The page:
Frank James

Frank James joined NPR News in April 2009 to launch the blog, "The Two-Way," with co-blogger Mark Memmott.

"The Two-Way" is the place where NPR.org gives readers breaking news and analysis — and engages users in conversations ("two-ways") about the most compelling stories being reported by NPR News and other news media.

James came to NPR from the Chicago Tribune, where he worked for 20 years. In 2006, James created "The Swamp," the paper's successful politics and policy news blog whose readership climbed to a peak of 3 million page-views a month.

Before that, James covered homeland security, technology and privacy and economics in the Tribune's Washington Bureau. He also reported for the Tribune from South Africa and covered politics and higher education.

James also reported for The Wall Street Journal for nearly 10 years.

James received a bachelor of arts degree in English from Dickinson College and now serves on its board of trustees.

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10:04am

Fri November 2, 2012
It's All Politics

Final Pre-Election Jobs Report Can Be Spun By Both Obama And Romney

Originally published on Fri November 2, 2012 12:20 pm

President Obama gives a girl a high five at a campaign rally in Hilliard, Ohio, on Nov. 2.
Jewel Samad AFP/Getty Images

(Revised @ 12 p.m. ET)

The final monthly jobs report before Tuesday's general election contained something for both President Obama and Republican Mitt Romney to work into their closing arguments to voters.

For Obama, it was the news that the economy in October created significantly more jobs — 171,000 — than many economists had forecast. And the Labor Department revised upward the job numbers for September and August, suggesting even more underlying strength in the economy than earlier appeared to be the case.

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12:31pm

Thu November 1, 2012
It's All Politics

Obama Returns To The Post-Sandy Campaign Trail

Originally published on Thu November 1, 2012 1:49 pm

President Obama campaigns Thursday in Green Bay, Wis.
Tom Lynn AP

Just five days before Election Day, President Obama returned to the campaign trail after spending several days preoccupied with overseeing the federal response to the devastation in the Northeast in the wake of Superstorm Sandy.

Obama began his campaign re-emergence Thursday with a rally in Green Bay, Wis., a state where his once-substantial lead in polls over Republican Mitt Romney has narrowed to only a few points in a majority of the polls.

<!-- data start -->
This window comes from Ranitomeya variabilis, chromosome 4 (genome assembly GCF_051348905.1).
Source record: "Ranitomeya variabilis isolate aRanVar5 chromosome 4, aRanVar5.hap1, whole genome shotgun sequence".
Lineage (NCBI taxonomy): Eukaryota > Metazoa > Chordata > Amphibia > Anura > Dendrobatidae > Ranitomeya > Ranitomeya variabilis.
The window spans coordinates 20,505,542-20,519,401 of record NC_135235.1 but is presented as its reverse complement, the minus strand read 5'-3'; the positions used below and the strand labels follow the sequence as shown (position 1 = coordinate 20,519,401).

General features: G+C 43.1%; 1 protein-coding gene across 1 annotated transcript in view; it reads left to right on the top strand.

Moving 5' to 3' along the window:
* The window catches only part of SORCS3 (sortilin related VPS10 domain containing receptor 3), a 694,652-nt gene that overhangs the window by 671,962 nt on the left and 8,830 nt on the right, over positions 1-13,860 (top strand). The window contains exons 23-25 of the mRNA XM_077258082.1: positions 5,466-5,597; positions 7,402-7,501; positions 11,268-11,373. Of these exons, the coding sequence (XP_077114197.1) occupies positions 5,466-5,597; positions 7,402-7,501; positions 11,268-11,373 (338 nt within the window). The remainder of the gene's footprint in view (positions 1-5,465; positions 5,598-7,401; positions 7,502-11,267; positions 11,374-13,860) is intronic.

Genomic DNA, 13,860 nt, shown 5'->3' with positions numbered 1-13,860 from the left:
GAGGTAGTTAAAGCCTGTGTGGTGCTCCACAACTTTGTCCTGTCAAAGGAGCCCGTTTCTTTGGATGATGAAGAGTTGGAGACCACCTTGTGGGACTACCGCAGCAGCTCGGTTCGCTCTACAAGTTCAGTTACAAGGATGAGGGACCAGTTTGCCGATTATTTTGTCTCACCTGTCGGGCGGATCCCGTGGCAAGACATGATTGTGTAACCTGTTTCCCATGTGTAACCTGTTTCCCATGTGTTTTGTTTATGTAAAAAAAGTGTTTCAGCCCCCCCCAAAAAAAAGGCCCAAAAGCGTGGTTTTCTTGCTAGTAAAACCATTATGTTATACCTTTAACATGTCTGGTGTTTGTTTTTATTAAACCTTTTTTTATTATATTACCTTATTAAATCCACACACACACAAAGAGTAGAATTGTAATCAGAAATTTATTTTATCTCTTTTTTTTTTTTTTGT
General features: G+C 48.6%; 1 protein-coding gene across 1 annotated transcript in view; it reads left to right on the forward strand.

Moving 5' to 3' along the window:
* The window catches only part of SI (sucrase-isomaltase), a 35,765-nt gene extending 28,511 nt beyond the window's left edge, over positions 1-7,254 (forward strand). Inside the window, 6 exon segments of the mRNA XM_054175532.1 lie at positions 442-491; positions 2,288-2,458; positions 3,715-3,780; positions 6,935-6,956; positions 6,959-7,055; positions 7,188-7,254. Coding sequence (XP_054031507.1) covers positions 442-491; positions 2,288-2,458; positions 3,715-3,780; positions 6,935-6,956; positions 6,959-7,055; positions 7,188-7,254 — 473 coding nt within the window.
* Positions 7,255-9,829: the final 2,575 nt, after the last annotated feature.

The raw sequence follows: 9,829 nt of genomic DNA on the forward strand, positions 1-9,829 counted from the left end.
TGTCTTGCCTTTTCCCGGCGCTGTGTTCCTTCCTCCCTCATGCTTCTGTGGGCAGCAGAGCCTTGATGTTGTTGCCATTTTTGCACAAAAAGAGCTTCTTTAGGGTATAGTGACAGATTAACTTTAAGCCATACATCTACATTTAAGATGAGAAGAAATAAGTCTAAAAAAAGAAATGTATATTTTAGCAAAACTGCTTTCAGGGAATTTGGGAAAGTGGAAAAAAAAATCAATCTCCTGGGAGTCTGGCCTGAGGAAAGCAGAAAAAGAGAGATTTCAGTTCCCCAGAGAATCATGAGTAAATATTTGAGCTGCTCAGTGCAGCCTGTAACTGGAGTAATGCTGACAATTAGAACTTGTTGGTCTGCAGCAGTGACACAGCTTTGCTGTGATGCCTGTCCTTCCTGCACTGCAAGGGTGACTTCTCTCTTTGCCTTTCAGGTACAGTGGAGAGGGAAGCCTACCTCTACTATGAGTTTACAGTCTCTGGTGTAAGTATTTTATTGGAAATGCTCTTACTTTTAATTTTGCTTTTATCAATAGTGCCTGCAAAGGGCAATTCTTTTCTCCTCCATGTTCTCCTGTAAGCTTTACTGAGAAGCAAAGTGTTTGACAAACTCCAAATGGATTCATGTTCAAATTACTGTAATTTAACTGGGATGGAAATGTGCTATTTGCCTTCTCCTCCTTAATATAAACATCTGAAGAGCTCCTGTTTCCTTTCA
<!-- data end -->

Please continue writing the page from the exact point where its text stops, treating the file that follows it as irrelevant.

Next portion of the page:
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4:23pm

Tue October 30, 2012
It's All Politics

Sandy Could Dent The Vote, But It's Unclear If It Hurts Obama Or Romney More

Originally published on Tue October 30, 2012 10:36 pm

First responders rescue flood-stranded people in Little Ferry, N.J., on Tuesday.
Craig Ruttle AP

With the death, destruction, flooding, power outages and transportation disruptions caused by Sandy the Superstorm, it may seem crass to ask about the impact on next week's election.

But here's a question: Could the trail of devastation left by the storm in a part of the nation whose states are generally colored blue in presidential races depress turnout in those states, especially among Democrats?

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2:20pm

Mon October 29, 2012
It's All Politics

Obama And Romney Respond To Sandy With Election (And Katrina) In Mind

Originally published on Mon October 29, 2012 2:48 pm

President Obama walks toward the White House on Monday after returning to Washington to monitor the government response to Hurricane Sandy.
Jacquelyn Martin AP

Thanks to Hurricane Sandy, the week before Election Day is certainly not turning out the way anyone expected, especially the presidential candidates.

President Obama and Mitt Romney found themselves ditching their schedules for the start of the week as they responded to exigencies created by the massive hurricane raking the U.S. Eastern Seaboard.

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5:11pm

Fri October 26, 2012
It's All Politics

Obama May Not Need To Repeat 2008 Support From White Voters To Win

Originally published on Fri October 26, 2012 6:28 pm

The erosion of President Obama's support among white voters means he must rely even more on nonwhites.
Tony Dejak AP

While much of what will happen on Election Day is now unknowable, we can predict with certainty that President Obama won't win a majority of the white vote.

No news there. No Democratic presidential candidate, after all, has received the support of most white voters since President Lyndon Johnson's 1964 historic rout of Sen. Barry Goldwater of Arizona.

Still, four years ago, Obama did manage to get a very respectable 43 percent of white voters to choose him over Goldwater's Senate successor from Arizona, Sen. John McCain.

That was then.

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